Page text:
The ‘Stock Market Mafia’ Is Back
By Dinouk Colombage
Investor confidence in the market, already at a low ebb, is expected to nose dive following the forced resignation of the chairman of the Securities and Exchange Commission (SEC), Tilak Karunaratne, as small investors fear another round of market manipulation by an influential group of high value investors dubbed the ‘Stock Market Mafia’.
Karunaratne, a highly respected businessman and one time politician is the second head of the SEC to be forced to resign within nine months.
His crime is that he was taking steps to clean up the share market of manipulators and speeding up investigations into various market manipulations by members of the ‘Mafia’.
Another member of the commission, Sanjay Kulatunga who backed Karunaratne’s efforts to clean up the market also resigned on Friday.
Indrani Sugathadasa, a highly respected public servant with an unblemished record of integrity was forced to reign as head of the SEC on December 01, 2011. The power of the ‘Mafia’ is evident from the fact that she is the wife of Presidential Secretary, Lalith Weeratunga.
Karunaratne is also a long time personal friend of President Rajapaksa and was persuaded by the President himself to take up the post.
Thousands of small investors were stuck with worthless shares when the ‘Mafia’ artificially inflated share prices of ‘junk’ shares and then sold out in most cases to government institutions making huge profits in a scam called ‘Pump and Dump.’
Nahil Jayawardena, an investor in the stock market, said that he was considering pulling out of the market with the resignation of Karunaratne.
“His resignation is a signal that the stock market is being controlled by a few individuals. Karunaratne launched investigations into questionable deals and came under pressure for doing so. What protection is there for those who are not big players in the market,” he said.
Jayawardena’s fears appear widespread with numerous other investors expressing similar doubts. Suhith Jayamanne said that he had already sold some of his stocks in the market. “It may be considered panic selling but the market has been down for several months and this will not improve investor confidence.”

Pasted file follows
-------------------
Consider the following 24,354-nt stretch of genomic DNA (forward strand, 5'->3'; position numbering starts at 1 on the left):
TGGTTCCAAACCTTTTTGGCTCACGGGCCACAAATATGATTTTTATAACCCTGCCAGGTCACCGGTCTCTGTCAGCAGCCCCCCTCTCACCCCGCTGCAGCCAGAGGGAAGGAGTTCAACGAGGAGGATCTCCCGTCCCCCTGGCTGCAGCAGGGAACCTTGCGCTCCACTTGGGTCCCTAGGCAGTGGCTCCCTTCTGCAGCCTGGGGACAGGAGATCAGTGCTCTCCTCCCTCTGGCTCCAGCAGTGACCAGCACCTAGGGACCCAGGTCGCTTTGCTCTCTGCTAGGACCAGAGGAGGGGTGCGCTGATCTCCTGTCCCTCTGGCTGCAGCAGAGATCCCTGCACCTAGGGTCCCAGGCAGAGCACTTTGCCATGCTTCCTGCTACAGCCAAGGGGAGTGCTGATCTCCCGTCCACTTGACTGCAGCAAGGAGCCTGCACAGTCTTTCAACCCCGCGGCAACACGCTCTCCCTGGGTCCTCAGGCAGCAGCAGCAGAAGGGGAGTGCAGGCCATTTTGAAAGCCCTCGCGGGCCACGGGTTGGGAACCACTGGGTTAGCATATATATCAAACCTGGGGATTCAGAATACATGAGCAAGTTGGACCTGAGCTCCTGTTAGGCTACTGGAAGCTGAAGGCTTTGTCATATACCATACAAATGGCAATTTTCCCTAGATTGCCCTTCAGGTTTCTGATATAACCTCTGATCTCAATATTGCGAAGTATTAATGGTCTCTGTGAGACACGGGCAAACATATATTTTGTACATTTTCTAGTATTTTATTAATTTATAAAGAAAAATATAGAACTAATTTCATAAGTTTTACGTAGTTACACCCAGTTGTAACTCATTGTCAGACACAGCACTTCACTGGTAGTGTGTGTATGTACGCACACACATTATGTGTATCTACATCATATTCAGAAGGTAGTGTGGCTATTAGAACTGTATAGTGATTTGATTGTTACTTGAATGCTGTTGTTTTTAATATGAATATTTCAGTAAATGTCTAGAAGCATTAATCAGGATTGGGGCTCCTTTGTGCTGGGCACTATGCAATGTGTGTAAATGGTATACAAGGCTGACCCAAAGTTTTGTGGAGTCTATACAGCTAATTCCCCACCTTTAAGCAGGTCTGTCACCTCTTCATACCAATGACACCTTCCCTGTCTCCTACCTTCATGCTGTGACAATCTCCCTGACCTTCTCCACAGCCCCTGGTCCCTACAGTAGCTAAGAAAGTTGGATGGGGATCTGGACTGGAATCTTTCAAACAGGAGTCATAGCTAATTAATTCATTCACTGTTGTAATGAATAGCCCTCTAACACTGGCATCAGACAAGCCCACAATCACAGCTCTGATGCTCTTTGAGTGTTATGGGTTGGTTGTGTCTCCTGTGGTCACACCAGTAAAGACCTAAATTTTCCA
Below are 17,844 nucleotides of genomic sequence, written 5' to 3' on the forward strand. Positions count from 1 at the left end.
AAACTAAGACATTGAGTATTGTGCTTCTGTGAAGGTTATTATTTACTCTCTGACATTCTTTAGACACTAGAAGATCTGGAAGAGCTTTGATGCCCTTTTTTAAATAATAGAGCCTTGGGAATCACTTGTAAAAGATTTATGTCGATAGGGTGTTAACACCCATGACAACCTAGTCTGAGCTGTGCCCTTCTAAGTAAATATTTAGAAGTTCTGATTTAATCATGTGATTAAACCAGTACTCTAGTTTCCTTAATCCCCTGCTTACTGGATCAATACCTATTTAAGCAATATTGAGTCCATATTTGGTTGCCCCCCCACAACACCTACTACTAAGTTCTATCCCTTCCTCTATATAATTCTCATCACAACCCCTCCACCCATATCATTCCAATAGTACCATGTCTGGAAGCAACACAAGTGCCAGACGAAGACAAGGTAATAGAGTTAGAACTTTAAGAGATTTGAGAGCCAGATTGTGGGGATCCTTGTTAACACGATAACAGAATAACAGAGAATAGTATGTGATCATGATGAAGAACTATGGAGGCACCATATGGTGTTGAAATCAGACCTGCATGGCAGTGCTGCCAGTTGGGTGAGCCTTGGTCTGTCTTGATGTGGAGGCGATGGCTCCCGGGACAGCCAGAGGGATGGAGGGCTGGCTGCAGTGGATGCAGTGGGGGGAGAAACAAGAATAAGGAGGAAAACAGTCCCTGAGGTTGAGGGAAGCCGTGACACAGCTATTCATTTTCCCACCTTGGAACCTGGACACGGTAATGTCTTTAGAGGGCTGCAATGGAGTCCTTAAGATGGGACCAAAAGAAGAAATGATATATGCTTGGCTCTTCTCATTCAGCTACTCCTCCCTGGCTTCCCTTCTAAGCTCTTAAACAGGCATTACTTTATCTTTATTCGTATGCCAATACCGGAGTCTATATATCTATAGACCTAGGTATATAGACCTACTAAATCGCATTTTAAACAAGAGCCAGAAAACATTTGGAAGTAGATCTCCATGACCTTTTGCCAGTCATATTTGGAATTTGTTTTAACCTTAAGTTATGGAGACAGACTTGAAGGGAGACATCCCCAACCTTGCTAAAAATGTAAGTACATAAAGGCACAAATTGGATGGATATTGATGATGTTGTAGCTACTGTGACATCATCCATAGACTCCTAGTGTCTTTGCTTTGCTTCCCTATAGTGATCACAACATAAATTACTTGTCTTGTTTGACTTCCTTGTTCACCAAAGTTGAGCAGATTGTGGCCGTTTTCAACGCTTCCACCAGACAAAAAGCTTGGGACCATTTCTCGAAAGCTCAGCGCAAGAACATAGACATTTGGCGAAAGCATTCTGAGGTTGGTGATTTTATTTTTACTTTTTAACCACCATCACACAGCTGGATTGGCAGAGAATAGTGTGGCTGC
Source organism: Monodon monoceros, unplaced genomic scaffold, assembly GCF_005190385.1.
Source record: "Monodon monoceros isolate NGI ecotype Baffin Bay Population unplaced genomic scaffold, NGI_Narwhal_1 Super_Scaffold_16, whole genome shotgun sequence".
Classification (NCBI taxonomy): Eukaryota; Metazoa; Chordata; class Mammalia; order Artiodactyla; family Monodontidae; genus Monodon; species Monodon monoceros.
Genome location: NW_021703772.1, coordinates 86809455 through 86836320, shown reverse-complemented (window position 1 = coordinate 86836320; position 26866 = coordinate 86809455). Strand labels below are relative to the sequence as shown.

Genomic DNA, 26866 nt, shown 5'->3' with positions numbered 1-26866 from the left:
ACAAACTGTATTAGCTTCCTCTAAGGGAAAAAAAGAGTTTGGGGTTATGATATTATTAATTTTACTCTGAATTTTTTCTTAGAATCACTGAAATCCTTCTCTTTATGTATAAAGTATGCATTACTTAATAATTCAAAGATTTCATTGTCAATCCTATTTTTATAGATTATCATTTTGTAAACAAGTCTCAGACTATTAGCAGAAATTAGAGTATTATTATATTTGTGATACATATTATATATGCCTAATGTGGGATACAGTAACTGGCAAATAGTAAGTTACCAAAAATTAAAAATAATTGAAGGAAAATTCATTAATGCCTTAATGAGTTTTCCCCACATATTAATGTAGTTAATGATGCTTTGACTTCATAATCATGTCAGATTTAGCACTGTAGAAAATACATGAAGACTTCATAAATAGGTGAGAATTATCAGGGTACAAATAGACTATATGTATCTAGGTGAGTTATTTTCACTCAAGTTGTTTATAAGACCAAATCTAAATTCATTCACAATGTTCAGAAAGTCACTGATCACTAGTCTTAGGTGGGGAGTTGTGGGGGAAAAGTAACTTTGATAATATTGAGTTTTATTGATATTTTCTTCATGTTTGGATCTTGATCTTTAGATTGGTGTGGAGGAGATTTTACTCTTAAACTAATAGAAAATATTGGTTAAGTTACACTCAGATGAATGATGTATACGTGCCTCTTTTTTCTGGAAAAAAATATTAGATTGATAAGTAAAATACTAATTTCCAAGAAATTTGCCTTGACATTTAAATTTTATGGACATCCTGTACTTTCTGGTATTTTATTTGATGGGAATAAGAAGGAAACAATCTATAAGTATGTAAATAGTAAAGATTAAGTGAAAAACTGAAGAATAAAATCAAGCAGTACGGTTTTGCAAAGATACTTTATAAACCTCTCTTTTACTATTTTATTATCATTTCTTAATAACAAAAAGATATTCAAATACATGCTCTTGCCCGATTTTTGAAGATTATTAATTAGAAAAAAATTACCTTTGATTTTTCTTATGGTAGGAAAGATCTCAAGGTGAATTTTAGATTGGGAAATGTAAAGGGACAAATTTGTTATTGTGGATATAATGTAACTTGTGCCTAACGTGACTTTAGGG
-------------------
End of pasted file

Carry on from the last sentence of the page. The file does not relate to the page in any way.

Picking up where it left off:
He said that his decision to sell was not based purely on Karunaratne’s resignation. “The market has been down for several months. The government tells investors to remain calm and that foreign investment is arriving. We have not seen any of that, and with the SEC head’s resignation it is unlikely that such investment will arrive. This is the second consecutive SEC chairman to resign over pressure from unnamed parties, who is really controlling the market,” he observed.
Aritha Wickramanayake, the first Director General of the SEC, said that he was appalled by the resignation of Karunaratne. “This is just another sign of the market being controlled by a few individuals.
In my opinion the chairman had been doing a good job. Like anyone else he did make mistakes, but he showed that he was willing to make the tough decisions which would benefit the market.” Wickramanayake questioned who would now take over the post. “Two SEC Chairmen have resigned in the space of eight months. You must wonder what decent person will be willing to take up the post. In my opinion the only type of person who can survive in the job will be someone who will turn a blind eye to the illegal activities of certain investors,” he said.
The former Director general added that this resignation will only serve to damage investor confidence in the market.
“For the stock market to recover after the last crash it would take a number of months. Instead some investors believed it could be done overnight. These are the same people who helped pump up the market with false prices, and who have got rid of Karunaratne because he was looking to expose them,” he said.
Wickramanayake was sceptical about the future of the market, saying that rebuilding its credibility was the only way to go. “When a SEC Chairman is forced to resign because of political pressure, investors will question why. When they see he was looking to increase investigations in the stock market they will then fear for their own financial security. Sri Lanka’s stock market credibility has suffered a serve blow with his resignation,” he said.
However, some stockbrokers have chosen to take a more optimistic approach. A stockbroker employed by Bartleet-Trans Capital, on the condition of anonymity, explained that they were confident the market would not be affected by Karunaratne’s resignation. “The resignation of a single person will not have a great impact on investor confidence. During his tenure the market remained the same, so I do not believe that it will make any grave difference,” the broker said.